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Title: An applied ethics analysis of best practice tourism entrepreneurs
Author: Power, Susann
ISNI:       0000 0004 5348 9479
Awarding Body: University of Surrey
Current Institution: University of Surrey
Date of Award: 2015
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Ethical entrepreneurship and by extension wider best practice are noble goals for the future of tourism. However, questions arise which concepts, such as values motivations, actions and challenges underpin these goals. This thesis seeks to answers these questions and in so doing develop an applied ethics analysis for best practice entrepreneurs in tourism. The research is situated in sustainable tourism, which is ethically very complex and has thus far been dominated by the economic, social and environmental triple bottom line thinking. This research takes a different approach by applying a value-behavioural lens to best practice entrepreneurship. In so doing, the focus shifts from impacts and consequences towards those values and actions that determine best practice entrepreneurship. The originality of the research is grounded in a two-pronged research strategy, combining archival research and methods from Personal Construct Theory through the process of iteration. Both strategies are currently underused in tourism research. This constitutes an important methodological contribution. Furthermore, a unique set of archival data in the form of Tourism for Tomorrow Awards applications and judges’ reports enhances the originality of the findings. Archival data was complemented by semi-structured interviews with so-called ethical tourism entrepreneurs. A mix of source and method triangulation has added significant rigour to this research. The key findings are that best practice in tourism is ethically very complex, which suggests a form of ethical pragmatism. Second, a dissonance exists between motivations for best practice, which are value-pluralistic, and ethical judgement making, which is more principle-based. Third, a further dissonance was identified between admittance/awareness and action for issues of misrepresentation, whereas no dissonance was found for relationship or distribution dilemmas. This thesis has combined three strands of research: business ethics, entrepreneurship and sustainable tourism. This original approach lays ground for change towards a more ethically-bound entrepreneurial practice in tourism.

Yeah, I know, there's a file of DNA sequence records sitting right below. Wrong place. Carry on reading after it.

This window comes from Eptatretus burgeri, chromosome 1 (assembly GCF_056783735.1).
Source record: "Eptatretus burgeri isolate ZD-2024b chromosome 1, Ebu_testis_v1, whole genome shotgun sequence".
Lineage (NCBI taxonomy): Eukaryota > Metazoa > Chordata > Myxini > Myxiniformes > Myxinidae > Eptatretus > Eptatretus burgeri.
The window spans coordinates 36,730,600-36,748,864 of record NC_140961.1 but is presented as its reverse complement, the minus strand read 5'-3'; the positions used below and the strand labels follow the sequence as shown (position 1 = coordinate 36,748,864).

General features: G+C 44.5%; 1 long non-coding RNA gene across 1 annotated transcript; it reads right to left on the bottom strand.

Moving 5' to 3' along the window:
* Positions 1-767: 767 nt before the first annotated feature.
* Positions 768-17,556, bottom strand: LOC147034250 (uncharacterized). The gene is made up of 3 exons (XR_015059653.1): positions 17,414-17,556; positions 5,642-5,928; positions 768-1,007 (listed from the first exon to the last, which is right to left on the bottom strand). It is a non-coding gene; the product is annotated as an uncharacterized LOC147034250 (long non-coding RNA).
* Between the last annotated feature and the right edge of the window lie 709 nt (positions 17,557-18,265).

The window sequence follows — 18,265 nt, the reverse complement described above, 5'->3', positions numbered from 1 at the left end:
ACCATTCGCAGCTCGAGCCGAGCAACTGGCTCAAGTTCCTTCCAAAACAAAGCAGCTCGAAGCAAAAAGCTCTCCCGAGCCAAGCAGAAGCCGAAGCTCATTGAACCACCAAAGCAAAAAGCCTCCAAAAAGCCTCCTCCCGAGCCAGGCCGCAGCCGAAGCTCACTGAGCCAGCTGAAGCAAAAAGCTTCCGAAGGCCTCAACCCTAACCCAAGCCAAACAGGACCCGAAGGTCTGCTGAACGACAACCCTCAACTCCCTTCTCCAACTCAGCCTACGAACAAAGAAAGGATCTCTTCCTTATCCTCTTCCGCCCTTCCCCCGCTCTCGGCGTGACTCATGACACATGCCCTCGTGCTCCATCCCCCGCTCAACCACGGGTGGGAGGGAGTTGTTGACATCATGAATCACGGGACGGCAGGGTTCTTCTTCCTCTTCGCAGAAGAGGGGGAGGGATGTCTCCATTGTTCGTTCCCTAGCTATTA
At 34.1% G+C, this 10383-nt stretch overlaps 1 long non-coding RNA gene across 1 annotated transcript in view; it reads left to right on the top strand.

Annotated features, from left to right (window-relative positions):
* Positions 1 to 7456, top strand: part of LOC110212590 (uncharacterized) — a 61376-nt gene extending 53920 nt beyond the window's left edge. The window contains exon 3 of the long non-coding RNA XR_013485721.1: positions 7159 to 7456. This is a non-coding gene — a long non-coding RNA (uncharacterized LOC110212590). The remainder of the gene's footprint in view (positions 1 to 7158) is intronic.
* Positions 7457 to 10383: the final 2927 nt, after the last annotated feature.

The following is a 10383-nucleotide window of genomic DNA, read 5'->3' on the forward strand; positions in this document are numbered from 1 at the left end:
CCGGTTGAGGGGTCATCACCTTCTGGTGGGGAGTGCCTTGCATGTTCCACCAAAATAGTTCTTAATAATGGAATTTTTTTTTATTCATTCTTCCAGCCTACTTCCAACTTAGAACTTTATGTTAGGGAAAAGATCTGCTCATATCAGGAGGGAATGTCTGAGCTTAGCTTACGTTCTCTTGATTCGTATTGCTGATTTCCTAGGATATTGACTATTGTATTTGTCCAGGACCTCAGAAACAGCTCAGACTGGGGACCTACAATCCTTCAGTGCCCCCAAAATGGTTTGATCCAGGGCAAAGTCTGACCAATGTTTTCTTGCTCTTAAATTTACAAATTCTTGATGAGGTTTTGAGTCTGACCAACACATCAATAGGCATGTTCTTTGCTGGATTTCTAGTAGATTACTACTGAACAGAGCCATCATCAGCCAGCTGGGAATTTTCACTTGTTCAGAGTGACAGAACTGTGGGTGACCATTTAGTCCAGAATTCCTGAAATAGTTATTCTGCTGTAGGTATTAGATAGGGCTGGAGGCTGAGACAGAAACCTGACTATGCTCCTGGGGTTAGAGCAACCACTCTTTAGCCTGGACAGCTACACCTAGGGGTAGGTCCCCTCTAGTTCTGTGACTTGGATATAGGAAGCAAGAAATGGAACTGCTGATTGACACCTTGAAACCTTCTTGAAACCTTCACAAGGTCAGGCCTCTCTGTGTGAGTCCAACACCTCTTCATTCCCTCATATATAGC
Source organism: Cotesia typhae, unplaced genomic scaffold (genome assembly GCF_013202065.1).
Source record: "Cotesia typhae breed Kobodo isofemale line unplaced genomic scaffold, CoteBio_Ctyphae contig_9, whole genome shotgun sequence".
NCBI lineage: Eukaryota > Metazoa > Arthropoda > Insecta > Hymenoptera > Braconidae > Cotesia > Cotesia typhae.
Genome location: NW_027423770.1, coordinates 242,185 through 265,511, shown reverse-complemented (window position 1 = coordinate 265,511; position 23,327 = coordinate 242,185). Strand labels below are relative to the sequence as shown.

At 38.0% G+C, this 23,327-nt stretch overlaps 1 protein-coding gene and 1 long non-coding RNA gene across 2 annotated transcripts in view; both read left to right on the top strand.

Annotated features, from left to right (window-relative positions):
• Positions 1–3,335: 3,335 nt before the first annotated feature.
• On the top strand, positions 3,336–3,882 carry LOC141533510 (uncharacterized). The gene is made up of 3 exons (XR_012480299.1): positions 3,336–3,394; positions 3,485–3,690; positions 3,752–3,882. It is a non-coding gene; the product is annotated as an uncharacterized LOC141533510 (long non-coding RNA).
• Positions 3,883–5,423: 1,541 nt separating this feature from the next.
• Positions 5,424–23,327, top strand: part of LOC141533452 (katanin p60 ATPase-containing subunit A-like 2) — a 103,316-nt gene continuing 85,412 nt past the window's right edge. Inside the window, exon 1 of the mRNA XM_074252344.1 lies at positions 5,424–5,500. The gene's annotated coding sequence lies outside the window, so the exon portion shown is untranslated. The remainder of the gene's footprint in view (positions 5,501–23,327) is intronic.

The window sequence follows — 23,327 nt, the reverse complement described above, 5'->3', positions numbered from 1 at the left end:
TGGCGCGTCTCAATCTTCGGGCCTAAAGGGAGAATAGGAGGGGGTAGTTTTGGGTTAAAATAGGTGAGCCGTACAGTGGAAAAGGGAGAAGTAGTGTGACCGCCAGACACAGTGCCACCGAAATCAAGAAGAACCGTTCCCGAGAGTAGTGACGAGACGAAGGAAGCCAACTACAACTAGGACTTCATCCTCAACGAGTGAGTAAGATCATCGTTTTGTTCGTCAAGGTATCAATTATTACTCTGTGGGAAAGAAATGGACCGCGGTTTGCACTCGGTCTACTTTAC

Supervisor: Miller, Graham; Di Domenico, MariaLaura Sponsor: Not available
Qualification Name: Thesis (Ph.D.) Qualification Level: Doctoral
EThOS ID:  DOI: Not available